Founded in 1932, the Venice Film Festival is the oldest in the world. Though it has always been prestigious, in recent years, it has increased its standing among the other film festival heavy hitters by premiering a number of high-profile Hollywood films, including Gravity, Birdman, Spotlight and La La Land, all of which went on to be big Oscar winners.
Not only is the Venice Film Festival one of the most important in the calendar and a key showcase for future Hollywood hits, but it’s also one of the most glamorous events on the international film festival calendar, attracting all manner of familiar stars, who can often be spotted disembarking from boats on the Lido’s dock and working the red carpet.
And unlike say Cannes, Venice’s film festival is a relatively democratic affair. You don’t have to be an A-lister to attend the screenings: there are public tickets available online and at box offices at the cinema village. The Festival will be running between the 30th August and the 9th of September should you find yourself in the iconic city. The screenings take place in the imposing Palais de Cinema and other venues on the Lido, a narrow, beach-bordered island that separates the lagoon from the sea. For post-screening chats or star-spotting, try Hotel Excelsior, where many of the celebrity visitors stay, and the Bauer Hotel Terrace where jury members and other film buffs meet to discuss and dissect the films they’ve seen.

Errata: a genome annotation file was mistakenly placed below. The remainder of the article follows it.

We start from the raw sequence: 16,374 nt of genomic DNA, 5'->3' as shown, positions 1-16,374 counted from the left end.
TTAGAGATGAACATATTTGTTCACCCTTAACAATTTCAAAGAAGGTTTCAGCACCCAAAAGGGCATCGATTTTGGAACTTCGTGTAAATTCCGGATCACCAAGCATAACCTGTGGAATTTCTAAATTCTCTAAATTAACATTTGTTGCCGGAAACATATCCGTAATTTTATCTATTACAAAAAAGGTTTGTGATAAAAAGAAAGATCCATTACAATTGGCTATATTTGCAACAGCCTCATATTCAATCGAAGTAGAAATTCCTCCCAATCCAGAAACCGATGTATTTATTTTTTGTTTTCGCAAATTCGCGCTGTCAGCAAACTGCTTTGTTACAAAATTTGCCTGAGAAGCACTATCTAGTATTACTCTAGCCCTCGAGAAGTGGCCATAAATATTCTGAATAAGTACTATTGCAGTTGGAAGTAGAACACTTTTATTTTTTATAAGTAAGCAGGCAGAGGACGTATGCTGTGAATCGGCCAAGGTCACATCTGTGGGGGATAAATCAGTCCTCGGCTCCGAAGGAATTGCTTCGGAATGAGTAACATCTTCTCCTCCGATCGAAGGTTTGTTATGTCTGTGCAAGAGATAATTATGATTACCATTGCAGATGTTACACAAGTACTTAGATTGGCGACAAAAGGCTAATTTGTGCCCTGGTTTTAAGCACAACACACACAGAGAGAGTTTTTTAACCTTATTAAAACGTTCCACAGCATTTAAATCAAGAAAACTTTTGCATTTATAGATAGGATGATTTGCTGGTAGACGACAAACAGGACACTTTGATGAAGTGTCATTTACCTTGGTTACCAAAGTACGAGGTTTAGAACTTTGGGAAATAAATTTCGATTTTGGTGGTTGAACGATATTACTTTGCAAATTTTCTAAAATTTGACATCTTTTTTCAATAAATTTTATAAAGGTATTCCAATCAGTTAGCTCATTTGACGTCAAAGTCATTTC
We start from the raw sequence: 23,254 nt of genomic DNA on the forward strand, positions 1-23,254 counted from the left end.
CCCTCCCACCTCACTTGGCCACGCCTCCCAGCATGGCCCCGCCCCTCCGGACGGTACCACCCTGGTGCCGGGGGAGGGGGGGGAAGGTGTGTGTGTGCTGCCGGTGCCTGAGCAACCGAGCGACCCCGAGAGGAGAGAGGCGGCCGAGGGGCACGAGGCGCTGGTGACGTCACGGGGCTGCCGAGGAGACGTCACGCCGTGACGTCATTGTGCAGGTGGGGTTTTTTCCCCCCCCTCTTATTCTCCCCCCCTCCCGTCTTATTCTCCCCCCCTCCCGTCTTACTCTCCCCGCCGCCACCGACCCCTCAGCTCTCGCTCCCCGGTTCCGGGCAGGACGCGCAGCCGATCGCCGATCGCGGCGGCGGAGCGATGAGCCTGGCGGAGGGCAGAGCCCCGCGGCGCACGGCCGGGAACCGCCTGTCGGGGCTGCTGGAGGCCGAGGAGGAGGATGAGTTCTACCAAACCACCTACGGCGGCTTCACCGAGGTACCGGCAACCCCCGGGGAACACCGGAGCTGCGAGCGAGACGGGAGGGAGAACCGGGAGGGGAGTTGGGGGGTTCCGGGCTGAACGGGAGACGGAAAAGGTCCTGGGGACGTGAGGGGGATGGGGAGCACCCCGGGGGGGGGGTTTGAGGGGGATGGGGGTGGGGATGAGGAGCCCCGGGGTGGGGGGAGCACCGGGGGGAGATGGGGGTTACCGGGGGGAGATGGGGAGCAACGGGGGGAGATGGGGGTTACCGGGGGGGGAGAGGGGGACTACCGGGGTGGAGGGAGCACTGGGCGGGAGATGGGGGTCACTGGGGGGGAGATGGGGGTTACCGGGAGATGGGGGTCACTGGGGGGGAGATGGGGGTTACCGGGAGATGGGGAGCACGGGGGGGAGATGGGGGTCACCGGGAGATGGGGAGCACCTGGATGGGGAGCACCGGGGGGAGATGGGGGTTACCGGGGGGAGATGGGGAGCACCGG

If you’re a film devotee, you won’t want to constrain yourself to the festival itself. Few cities are quite as cinematic as Venice. Its grand palazzo, crumbling churches, murky back canals and darkened corridor-like lanes possess an alluring screen-ready quality and it’s not hard to see why so many directors have chosen to use the Floating City as their de facto film set. But in case you don’t know Don’t Look Now from Death in Venice, we’ve devised a quick guide of the most important Venice-set films to get you up to speed.
Katharine Hepburn in Summertime (1955)
This 1955 film, starring Katharine Hepburn, tells the story of a bittersweet romance between a middle-aged American tourist and a handsome Italian antique merchant. It is as much a love letter to the city and a showcase of its intoxicating influence, as it is a tale of the two main characters’ affair, with lavish backdrops of the pigeon-filled St. Mark’s Square, gondolas bussing down canals and no shortage of recognizable sites visible in the film. Sir David Lean, the English director behind the feature, who would later go on to make such classics as Lawrence of Arabia and Doctor Zhivago, found himself so enamored with Venice, he later made it his second home. And according to a 1956 report from the New York Times, he even managed to inspire more tourists to come to Venice with his beautiful portrayal of the city.
Don’t Look Now (1973)